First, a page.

The Disowned — Volume 02
39 Pages
English
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The Disowned — Volume 02

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39 Pages
English

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The Project Gutenberg EBook The Disowned, by Edward Bulwer-Lytton, V2 #60 in our series by Edward Bulwer-LyttonCopyright laws are changing all over the world. Be sure to check the copyright laws for your country before downloadingor redistributing this or any other Project Gutenberg eBook.This header should be the first thing seen when viewing this Project Gutenberg file. Please do not remove it. Do notchange or edit the header without written permission.Please read the "legal small print," and other information about the eBook and Project Gutenberg at the bottom of thisfile. Included is important information about your specific rights and restrictions in how the file may be used. You can alsofind out about how to make a donation to Project Gutenberg, and how to get involved.**Welcome To The World of Free Plain Vanilla Electronic Texts****EBooks Readable By Both Humans and By Computers, Since 1971*******These EBooks Were Prepared By Thousands of Volunteers*****Title: The Disowned, Volume 2.Author: Edward Bulwer-LyttonRelease Date: March 2005 [EBook #7632] [Yes, we are more than one year ahead of schedule] [This file was firstposted on March 4, 2004]Edition: 10Language: English*** START OF THE PROJECT GUTENBERG EBOOK THE DISOWNED, LYTTON, V2 ***This eBook was produced by Tapio Riikonen and David Widger CHAPTER XI.He who would know mankind must be at home with all men. STEPHEN MONTAGUE.We ...

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This eBook was produced by Tapio Riikonen and David Widger <widger@cecomet.net>
Title: The Disowned, Volume 2. Author: Edward Bulwer-Lytton Release Date: March 2005 [EBook #7632] [Yes, we are more than one year ahead of schedule] [This file was first posted on March 4, 2004] Edition: 10 Language: English
*** START OF THE PROJECT GUTENBERG EBOOK THE DISOWNED, LYTTON, V2 ***
**Welcome To The World of Free Plain Vanilla Electronic Texts** **EBooks Readable By Both Humans and By Computers, Since 1971** *****These EBooks Were Prepared By Thousands of Volunteers*****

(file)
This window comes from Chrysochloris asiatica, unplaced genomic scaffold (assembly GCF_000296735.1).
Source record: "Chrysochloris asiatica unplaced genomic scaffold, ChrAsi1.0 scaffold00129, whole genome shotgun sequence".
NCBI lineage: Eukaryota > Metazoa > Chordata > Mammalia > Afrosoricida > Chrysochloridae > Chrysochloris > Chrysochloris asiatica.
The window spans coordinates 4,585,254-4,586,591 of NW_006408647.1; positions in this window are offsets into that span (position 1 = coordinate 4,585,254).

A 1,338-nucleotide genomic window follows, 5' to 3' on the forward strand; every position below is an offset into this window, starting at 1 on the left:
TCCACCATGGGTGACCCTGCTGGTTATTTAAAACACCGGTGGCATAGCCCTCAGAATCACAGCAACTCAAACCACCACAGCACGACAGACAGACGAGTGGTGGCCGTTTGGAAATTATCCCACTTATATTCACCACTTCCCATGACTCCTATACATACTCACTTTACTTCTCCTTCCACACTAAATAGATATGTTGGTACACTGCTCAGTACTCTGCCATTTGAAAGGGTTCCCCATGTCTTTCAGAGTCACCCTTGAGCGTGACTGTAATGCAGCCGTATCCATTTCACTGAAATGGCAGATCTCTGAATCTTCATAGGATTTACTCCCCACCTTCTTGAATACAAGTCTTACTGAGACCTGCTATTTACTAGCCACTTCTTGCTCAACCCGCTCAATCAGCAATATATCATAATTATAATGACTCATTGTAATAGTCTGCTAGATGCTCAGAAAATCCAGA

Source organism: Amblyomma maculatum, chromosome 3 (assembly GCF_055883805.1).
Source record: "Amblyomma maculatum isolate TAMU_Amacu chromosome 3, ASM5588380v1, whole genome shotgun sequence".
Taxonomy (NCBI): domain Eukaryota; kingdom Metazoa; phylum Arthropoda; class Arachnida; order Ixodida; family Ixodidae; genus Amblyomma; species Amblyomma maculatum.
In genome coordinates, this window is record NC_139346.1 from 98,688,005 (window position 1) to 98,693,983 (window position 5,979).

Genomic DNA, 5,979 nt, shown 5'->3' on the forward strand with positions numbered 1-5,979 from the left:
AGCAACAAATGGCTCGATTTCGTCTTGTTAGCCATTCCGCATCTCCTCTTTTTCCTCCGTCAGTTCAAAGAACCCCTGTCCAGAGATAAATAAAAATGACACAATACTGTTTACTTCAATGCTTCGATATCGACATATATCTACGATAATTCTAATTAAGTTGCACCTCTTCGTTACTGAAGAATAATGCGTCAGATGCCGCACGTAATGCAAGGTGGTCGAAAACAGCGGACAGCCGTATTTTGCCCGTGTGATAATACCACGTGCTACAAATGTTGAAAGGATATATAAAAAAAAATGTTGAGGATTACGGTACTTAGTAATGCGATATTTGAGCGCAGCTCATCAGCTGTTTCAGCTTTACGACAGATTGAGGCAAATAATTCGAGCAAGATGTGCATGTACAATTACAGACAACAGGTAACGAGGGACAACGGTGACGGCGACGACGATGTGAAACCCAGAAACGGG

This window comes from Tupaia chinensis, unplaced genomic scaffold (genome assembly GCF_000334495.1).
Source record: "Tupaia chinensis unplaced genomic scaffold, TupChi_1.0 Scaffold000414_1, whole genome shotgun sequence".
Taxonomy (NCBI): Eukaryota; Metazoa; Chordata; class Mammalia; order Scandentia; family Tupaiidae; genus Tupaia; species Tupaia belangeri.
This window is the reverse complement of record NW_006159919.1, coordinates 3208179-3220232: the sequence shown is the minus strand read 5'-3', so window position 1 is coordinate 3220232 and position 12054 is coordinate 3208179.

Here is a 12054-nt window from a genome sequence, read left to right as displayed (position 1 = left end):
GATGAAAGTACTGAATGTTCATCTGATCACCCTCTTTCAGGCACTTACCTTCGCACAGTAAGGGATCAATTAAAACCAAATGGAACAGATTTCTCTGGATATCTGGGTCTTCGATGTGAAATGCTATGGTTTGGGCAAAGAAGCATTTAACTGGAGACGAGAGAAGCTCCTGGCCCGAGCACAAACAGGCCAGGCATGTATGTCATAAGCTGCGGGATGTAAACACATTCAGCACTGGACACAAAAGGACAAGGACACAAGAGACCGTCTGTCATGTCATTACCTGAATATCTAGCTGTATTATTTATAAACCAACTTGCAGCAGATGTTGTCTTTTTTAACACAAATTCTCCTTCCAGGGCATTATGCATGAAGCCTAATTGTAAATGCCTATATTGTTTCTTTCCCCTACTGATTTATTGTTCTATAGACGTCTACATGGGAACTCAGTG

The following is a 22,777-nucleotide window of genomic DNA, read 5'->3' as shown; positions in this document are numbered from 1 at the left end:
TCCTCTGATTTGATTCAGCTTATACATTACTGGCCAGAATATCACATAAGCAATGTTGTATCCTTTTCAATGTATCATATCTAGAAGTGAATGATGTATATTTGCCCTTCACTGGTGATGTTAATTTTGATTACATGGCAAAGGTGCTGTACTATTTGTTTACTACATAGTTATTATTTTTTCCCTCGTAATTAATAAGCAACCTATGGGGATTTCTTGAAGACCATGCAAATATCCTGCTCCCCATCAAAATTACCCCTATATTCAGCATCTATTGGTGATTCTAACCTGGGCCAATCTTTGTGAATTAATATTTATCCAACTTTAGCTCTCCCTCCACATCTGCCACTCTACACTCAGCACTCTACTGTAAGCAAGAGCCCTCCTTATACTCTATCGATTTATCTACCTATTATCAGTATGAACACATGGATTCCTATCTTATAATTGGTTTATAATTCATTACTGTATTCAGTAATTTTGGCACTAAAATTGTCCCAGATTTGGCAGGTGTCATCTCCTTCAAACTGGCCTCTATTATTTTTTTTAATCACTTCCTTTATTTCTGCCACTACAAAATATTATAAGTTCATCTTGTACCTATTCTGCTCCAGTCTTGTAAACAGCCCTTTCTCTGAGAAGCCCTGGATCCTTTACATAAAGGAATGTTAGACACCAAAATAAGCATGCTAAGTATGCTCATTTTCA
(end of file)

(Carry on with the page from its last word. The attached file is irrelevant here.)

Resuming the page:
CHAPTER XI. He who would know mankind must be at home with all men.  STEPHEN MONTAGUE. We left Clarence safely deposited in his little lodgings. Whether from the heat of his apartment or the restlessness a migration of beds produces in certain constitutions, his slumbers on the first night of his arrival were disturbed and brief. He rose early and descended to the parlour; Mr. de Warens, the nobly appellatived foot-boy, was laying the breakfast-cloth. From three painted shelves which constituted the library of "Copperas Bower," as its owners gracefully called their habitation, Clarence took down a book very prettily bound; it was "Poems by a Nobleman." No sooner had he read two pages than he did exactly what the reader would have done, and restored the volume respectfully to its place. He then drew his chair towards the window, and wistfully eyed sundry ancient nursery maids, who were leading their infant charges to the "fresh fields and pastures new" of what is now the Regent's Park. In about an hour Mrs. Copperas descended, and mutual compliments were exchanged; to her succeeded Mr. Copperas, who was well scolded for his laziness: and to them, Master Adolphus Copperas, who was also chidingly termed a naughty darling for the same offence. Now then Mrs. Copperas prepared the tea, which she did in the approved method adopted by all ladies to whom economy is dearer than renown, namely, the least possible quantity of the soi-disant Chinese plant was first sprinkled by the least possible quantity of hot water; after this mixture had become as black and as bitter as it could possibly be without any adjunct from the apothecary's skill, it was suddenly drenched with a copious diffusion, and as suddenly poured forth—weak, washy, and abominable,—into four cups, severally appertaining unto the four partakers of the matutinal nectar. Then the conversation began to flow. Mrs. Copperas was a fine lady, and a sentimentalist,—very observant of the little niceties of phrase and manner. Mr. Copperas was a stock-jobber and a wit,—loved a good hit in each capacity; was very round, very short, and very much like a John Dory; and saw in the features and mind of the little Copperas the exact representative of himself. "Adolphus, my love," said Mrs. Copperas, "mind what I told you, and sit upright. Mr. Linden, will you allow me to cut you a leetle piece of this roll?" "Thank you," said Clarence, "I will trouble you rather for the whole of it." Conceive Mrs. Copperas's dismay! From that moment she saw herself eaten out of house and home; besides, as she afterwards observed to her friend Miss Barbara York, the "vulgarity of such an amazing appetite!" "Any commands in the city, Mr. Linden?" asked the husband; "a coach will pass by our door in a few minutes,—must be on 'Change in half an hour. Come, my love, another cup of tea; make haste; I have scarcely a moment to take my fare for the inside, before coachee takes his for the outside. Ha! ha! ha! Mr. Linden." "Lord, Mr. Copperas," said his helpmate, "how can you be so silly? setting such an example to your son, too; never mind him, Adolphus, my love; fie, child! a'n't you ashamed of yourself? never put the spoon in your cup till you have done tea: I must really send you to school to learn manners. We have a very pretty little collection of books here, Mr. Linden, if you would like to read an hour or two after breakfast,—child, take your hands out of your pockets,—all the best English classics I believe,—'Telemachus,' and Young's 'Night Thoughts,' and 'Joseph Andrews,' and the 'Spectator,' and Pope's Iliad, and Creech's Lucretius; but you will look over them yourself! This is Liberty Hall, as well as Copperas Bower, Mr. Linden!" "Well, my love," said the stock-jobber, "I believe I must be off. Here Tom, Tom (Mr. de Warens had just entered the room with some more hot water, to weaken still further "the poor remains of what was once "—the tea!), Tom, just run out and stop the coach; it will be by in five minutes " . "Have not I prayed and besought you, many and many a time, Mr. Copperas," said the lady, rebukingly, "not to call De Warens by his Christian name? Don't you know that all people in genteel life, who only keep one servant, invariably call him by his surname, as if he were the butler, you know?" "Now, that is too good, my love," said Copperas. "I will call poor Tom by any surname you please, but I really can't pass him off for a butler! Ha—ha—ha—you must excuse me there, my love!" "And pray, why not, Mr. Copperas? I have known many a butler bungle more at a cork than he does; and pray tell me who did you ever see wait better at dinner?"